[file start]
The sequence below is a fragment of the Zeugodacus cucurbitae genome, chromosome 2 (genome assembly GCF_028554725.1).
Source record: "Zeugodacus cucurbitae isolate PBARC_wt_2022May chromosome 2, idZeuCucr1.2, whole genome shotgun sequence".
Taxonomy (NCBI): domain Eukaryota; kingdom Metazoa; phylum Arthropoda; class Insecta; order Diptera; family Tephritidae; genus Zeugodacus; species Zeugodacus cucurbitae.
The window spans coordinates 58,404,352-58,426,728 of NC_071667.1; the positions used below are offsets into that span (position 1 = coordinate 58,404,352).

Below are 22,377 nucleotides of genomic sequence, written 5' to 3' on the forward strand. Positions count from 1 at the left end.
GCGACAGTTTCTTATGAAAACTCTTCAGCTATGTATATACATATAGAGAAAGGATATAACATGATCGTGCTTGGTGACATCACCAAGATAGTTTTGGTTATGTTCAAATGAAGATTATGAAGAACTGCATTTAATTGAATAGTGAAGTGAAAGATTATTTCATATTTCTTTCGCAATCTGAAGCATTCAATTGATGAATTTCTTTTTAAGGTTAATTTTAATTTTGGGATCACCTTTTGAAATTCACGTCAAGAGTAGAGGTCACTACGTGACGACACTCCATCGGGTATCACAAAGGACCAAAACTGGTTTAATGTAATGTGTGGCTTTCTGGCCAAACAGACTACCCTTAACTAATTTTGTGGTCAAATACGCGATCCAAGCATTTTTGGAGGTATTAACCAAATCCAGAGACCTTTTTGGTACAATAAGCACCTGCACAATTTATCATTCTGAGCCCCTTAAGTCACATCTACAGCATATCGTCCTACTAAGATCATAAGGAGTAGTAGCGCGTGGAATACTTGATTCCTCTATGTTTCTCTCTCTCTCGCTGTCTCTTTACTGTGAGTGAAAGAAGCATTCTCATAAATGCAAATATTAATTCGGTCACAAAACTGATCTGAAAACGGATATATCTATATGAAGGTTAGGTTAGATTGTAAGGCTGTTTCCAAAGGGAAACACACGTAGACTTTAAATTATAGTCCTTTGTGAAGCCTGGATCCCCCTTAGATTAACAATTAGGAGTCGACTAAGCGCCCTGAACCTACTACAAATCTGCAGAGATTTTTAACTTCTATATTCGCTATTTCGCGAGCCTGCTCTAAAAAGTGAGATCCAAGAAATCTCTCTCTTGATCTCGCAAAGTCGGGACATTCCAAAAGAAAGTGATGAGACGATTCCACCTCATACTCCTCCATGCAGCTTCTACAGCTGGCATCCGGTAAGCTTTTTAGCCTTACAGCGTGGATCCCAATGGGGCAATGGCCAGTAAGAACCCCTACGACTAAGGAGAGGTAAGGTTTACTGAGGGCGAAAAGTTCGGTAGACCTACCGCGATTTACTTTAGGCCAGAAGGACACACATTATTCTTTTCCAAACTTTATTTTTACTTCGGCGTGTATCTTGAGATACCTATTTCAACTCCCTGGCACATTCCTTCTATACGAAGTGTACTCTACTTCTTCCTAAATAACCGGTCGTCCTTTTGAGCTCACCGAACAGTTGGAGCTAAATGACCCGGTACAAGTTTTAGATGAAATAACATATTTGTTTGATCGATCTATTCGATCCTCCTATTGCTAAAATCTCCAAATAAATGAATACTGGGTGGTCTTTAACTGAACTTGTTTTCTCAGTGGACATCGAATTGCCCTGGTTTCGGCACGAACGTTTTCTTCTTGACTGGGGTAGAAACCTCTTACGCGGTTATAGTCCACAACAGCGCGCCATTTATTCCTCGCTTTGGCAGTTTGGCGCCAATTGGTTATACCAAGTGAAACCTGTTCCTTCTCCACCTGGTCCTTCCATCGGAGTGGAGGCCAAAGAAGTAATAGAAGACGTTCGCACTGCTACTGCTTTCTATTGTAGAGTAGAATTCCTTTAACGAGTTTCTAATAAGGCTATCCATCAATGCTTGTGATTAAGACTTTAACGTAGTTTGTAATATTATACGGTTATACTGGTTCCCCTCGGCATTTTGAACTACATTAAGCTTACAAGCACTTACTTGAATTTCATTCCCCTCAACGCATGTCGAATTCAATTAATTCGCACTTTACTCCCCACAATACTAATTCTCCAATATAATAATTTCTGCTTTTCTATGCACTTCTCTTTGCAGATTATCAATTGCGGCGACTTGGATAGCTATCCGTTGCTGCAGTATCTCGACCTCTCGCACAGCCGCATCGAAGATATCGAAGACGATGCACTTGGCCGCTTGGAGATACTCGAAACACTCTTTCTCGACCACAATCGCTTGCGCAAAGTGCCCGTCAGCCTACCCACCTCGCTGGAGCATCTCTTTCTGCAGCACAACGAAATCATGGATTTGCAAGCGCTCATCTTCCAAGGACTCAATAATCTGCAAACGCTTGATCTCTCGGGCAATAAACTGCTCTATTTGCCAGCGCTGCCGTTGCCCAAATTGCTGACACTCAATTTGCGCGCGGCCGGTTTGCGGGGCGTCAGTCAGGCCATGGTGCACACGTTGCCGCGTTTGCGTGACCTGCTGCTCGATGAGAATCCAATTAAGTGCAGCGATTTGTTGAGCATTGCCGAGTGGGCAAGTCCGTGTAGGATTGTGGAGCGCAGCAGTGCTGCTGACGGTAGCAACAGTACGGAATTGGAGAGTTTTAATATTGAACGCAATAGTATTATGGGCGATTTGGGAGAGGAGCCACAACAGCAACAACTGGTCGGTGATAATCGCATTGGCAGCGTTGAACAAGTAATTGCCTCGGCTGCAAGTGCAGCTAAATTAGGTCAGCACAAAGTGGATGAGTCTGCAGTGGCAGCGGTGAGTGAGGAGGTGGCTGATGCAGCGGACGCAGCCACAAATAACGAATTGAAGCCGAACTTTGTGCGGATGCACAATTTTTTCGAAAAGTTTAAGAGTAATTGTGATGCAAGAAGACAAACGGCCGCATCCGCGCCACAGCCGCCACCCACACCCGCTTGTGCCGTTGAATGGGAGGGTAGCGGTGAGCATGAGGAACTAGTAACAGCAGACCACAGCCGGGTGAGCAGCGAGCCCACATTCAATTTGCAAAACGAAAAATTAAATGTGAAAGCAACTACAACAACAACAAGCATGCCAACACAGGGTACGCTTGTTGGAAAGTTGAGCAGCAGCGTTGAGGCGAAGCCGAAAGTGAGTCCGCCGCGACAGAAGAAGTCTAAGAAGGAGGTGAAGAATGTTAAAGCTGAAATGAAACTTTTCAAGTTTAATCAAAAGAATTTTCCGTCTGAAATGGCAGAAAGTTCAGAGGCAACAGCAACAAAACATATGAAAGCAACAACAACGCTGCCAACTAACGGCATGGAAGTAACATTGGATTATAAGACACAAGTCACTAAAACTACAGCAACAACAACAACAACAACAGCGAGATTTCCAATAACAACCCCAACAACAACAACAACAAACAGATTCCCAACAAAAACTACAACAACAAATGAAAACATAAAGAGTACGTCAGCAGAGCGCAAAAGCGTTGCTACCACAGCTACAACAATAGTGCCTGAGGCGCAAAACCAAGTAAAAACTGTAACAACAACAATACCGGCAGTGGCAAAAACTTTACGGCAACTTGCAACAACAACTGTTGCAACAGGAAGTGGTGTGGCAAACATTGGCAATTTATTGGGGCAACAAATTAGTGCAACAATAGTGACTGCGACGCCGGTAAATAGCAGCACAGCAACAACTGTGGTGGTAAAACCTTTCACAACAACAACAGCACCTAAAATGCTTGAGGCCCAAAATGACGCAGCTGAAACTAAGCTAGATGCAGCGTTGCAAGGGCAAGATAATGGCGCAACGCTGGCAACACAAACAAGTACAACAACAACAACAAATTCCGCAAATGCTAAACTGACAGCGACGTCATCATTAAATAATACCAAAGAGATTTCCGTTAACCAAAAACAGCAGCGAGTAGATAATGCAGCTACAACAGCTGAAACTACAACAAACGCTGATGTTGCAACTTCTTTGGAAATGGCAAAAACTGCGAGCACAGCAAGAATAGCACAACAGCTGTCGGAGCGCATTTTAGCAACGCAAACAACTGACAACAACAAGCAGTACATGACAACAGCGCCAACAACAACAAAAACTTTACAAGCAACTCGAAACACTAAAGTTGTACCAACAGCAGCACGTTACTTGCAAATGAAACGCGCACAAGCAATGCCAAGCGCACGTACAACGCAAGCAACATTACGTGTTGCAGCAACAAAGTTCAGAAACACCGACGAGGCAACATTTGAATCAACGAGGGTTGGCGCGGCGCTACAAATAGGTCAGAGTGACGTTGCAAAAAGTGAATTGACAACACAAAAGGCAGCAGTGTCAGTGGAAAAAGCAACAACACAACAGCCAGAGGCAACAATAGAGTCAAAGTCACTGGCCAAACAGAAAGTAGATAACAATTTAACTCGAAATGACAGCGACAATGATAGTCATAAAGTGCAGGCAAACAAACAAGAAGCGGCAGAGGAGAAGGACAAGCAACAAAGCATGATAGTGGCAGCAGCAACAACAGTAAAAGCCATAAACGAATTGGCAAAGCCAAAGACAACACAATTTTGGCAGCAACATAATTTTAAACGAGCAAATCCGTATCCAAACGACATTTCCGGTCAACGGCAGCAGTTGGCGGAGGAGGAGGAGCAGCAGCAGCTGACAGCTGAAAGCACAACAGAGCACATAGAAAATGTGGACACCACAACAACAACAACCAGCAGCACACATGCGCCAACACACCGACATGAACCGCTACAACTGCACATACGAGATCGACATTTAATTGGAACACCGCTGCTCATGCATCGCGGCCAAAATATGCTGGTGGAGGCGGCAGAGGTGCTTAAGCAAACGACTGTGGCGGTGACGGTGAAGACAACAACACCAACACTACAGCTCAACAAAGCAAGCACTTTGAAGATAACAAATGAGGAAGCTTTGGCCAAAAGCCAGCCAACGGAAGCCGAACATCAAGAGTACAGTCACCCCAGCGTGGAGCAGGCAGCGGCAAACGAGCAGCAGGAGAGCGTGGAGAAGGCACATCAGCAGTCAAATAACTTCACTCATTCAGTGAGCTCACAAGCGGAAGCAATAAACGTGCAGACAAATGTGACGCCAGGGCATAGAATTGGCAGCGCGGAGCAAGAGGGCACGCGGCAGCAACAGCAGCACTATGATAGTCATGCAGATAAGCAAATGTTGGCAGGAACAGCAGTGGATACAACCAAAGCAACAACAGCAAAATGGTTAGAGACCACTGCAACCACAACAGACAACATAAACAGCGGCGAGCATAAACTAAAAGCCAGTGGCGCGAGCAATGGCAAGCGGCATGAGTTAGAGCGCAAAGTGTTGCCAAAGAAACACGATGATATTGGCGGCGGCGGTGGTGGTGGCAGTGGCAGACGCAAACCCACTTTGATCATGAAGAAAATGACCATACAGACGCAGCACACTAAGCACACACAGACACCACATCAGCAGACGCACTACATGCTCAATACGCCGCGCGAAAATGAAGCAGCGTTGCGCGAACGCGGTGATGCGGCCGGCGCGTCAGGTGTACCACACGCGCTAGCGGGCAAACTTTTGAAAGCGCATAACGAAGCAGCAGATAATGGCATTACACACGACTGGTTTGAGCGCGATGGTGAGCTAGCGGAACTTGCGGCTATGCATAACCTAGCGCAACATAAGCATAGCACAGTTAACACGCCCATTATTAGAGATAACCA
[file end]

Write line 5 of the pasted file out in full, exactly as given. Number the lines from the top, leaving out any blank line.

Below are 22,377 nucleotides of genomic sequence, written 5' to 3' on the forward strand. Positions count from 1 at the left end.